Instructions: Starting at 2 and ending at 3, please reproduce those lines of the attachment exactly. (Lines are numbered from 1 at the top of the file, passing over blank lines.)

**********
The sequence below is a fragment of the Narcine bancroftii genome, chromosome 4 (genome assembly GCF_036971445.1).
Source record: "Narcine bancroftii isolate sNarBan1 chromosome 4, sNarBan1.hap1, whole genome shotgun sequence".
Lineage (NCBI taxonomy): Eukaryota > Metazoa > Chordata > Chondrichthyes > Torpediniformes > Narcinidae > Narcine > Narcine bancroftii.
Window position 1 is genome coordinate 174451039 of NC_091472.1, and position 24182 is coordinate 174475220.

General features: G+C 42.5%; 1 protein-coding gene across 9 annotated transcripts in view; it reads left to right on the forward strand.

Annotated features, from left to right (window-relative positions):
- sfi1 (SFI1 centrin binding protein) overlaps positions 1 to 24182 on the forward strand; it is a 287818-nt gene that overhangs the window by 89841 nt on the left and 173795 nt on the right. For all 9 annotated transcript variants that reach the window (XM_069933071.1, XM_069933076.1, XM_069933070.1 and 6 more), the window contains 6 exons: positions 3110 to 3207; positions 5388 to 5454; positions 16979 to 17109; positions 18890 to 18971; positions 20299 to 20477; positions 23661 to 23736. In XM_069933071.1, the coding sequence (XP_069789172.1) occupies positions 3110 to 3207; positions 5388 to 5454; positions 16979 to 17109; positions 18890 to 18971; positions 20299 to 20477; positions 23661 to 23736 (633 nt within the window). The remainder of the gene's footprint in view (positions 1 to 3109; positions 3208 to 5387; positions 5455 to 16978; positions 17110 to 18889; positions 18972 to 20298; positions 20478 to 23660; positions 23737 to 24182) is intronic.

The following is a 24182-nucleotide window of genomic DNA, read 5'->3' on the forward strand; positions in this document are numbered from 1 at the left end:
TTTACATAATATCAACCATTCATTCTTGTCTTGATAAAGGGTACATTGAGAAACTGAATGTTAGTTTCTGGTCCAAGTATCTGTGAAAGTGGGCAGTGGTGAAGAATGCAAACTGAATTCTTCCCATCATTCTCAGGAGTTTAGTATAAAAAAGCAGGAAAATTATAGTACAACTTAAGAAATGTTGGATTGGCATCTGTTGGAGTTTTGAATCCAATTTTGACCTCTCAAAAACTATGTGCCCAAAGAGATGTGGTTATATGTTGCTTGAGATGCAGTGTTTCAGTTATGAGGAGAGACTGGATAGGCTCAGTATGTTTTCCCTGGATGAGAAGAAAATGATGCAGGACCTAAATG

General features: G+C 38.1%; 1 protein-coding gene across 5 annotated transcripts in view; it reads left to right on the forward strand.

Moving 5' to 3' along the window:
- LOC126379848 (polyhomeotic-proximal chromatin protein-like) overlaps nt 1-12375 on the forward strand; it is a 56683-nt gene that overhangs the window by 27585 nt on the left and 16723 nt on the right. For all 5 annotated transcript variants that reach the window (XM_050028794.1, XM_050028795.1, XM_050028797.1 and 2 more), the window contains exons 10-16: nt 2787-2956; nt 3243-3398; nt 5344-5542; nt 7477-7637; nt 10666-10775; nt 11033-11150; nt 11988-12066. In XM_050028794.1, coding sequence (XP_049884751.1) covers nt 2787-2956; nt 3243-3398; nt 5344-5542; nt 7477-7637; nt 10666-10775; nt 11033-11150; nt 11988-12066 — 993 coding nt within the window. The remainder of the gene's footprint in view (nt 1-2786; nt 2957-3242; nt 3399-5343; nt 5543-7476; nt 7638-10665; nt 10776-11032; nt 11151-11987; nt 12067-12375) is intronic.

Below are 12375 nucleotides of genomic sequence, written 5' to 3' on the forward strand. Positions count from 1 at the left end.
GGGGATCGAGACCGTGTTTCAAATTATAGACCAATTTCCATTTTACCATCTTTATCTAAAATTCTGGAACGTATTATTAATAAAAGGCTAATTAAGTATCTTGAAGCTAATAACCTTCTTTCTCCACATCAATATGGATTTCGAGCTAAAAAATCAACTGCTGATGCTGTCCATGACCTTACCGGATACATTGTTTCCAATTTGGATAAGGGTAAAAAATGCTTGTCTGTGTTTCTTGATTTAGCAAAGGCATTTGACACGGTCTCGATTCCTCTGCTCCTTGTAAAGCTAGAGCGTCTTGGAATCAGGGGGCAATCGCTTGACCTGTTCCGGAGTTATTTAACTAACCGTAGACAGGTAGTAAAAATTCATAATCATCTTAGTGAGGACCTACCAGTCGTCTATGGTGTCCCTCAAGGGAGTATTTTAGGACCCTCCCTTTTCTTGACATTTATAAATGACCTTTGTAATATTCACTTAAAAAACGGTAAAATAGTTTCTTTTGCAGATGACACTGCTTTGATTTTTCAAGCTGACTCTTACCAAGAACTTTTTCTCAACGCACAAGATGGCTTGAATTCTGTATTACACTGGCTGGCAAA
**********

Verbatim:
Source record: "Narcine bancroftii isolate sNarBan1 chromosome 4, sNarBan1.hap1, whole genome shotgun sequence".
Lineage (NCBI taxonomy): Eukaryota > Metazoa > Chordata > Chondrichthyes > Torpediniformes > Narcinidae > Narcine > Narcine bancroftii.